Tuesday, September 23, 2014
Padma and I sent this note to our friends and fellow pilgrims going in early October for two weeks to visit the shrines of St. Francis and other saints, visit Rome & Florence, and stay at the Ananda Center near Assisi.
Dear Fellow Pilgrims to Italy,
The time for our departure is soon. We encourage you to pace yourself this next ten or so days. You don't want to get on the airplane exhausted from getting everything in your life caught up or having packed merely the night before!
Make lists, pull out your luggage, start making piles of stuff! When you pack, leave behind a third of it!
Hopefully some of you have been reading up on the life of St. Francis and other things related to our travels.
One thought we'd like to share with you has to do with integrating what we experience with our own path. Almost every town in Italy has its patron saint whose body may be deemed incorruptible or whose relics have witnessed miraculous healings. Stories of these saints tell us of lives of great penances, martyrdom, or suffering.
Most of humanity (though not the true saints) during Kali Yuga considered the body as their only reality. Thus it was that the dogma/teaching of the resurrection of the physical body at the end of time made perfect, simple sense and was very appealing to them. The concept of future lives beyond the current one had little appeal to those without imagination, unless perhaps to grant more time to fulfill desires. It is no coincidence that Jesus' last great act was to resurrect his physical body. The deeper message of his resurrection (power of spirit over nature and the promise of our soul’s immortality in God) was simply lost on the Christians of medieval consciousness.
Not surprisingly, one of the most popular and ubiquitous divine graces given to saints of that era was the incorruptibility (after death) of their physical body. Another measure of sanctity (consistent with the consciousness of the times) was the degree of physical suffering. Again, it was no coincidence that Jesus, a great avatar with a dispensation for Kali Yuga, "suffered" on the cross "for our sins."
(Both suffering and incorruptibility found favor in India, too, during Kali Yuga, but India is not our cultural destination.)
How are we, on this upcoming pilgrimage, going to find inspiration from the saints of the medieval era? How can we relate to such lives, so distant not only in time, not only in culture, but in the very manifestation of divine consciousness?
It is in the Festival of Light, which we read every Sunday, that we find our bridge: "For whereas in the past the coin of man's redemption was pain and suffering, for us, now, the payment has been exchanged for calm acceptance and joy."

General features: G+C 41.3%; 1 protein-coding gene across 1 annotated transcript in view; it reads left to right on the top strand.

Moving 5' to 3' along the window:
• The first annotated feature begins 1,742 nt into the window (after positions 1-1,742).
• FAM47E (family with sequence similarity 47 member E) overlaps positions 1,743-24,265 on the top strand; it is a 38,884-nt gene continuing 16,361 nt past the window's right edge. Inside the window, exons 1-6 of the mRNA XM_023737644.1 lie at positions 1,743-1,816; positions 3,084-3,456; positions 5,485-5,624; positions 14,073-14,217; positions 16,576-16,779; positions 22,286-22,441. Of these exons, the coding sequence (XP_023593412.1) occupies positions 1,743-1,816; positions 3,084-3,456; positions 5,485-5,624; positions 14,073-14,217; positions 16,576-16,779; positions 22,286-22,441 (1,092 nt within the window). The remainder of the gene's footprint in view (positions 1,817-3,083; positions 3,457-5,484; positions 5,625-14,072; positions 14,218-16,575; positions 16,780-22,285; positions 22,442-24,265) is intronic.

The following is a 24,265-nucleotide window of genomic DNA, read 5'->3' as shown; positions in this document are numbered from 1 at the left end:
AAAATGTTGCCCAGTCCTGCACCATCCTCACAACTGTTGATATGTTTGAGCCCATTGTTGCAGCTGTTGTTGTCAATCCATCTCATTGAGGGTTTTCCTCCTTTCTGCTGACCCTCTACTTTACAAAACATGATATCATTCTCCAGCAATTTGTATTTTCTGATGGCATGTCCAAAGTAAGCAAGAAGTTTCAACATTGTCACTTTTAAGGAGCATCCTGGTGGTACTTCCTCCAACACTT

Master teaches us and St. Francis showed this in his life, too, that joy in the midst of suffering is the measure of sanctity, not the suffering itself. This joy is not a denial of suffering, nor does it blot it out. But soul joy co-exists in our souls no matter what our body or ego may be experiencing in the realm of maya. Sister Gyanamata, at her death, sinking into the watchful state even as her body was wracked with pain, could only mutter, “Joy, joy, too much joy.”
In Swami Kriyananda’s life, too, we saw dynamically illustrated the co-existence of bliss with physical hardship and the victory of bliss over bodily limitations.
We can find that joy-space-presence as we live more and more in the eternal NOW. It’s like a football player who takes in stride the brutal effects of his sport while, if you or I were to go out in the field, we would be carried out of the game on a stretcher in the first play! The soul sees suffering first as maya and then as but the divine hand (perhaps well disguised).
Master said that evil, Satan, and suffering all play a role in helping us move, as we choose, toward God and toward the truth (that shall make us free). Even Jesus cautioned us not to seek suffering for its own sake: “sufficient unto the day is the evil thereof.”
All the true Christian saints illustrated this in their lives. Those whose lives demonstrated states of ecstatic inner communion (superconsciousness) are generally the ones we honor particularly as "in our line."
Even if Kali Yuga consciousness could relate only to the body and its comforts, we, on the threshold of Dwapara and disciples of a great guru, are not so limited.
Thus it is the shrines we will visit will tend to emphasize the miracles and/or the penances performed. As Master's own, we would do well to intuit and unearth the treasure of true joy of which St. Francis and other great saints of his time experienced. St. Francis, even as he was dying and seemingly in great pain, could not contain his joy. For this he was reprimanded by Brother Elias (as being an unseemly posture for a dying saint), the pompous administrator of the now large Franciscan Order. But Francis ignored him.
It is this divine presence that lingers at the shrines and relics of St. Francis, Sister Clare and so many others. Even the great works of art and architecture testify to the victory of Joy over suffering. Kali Yuga was truly a dark time for the average person, yet these saints and the marvels they inspired yet ring with transcendence: the soul of man reaching up to his Creator.
Blessings, Hriman and Padma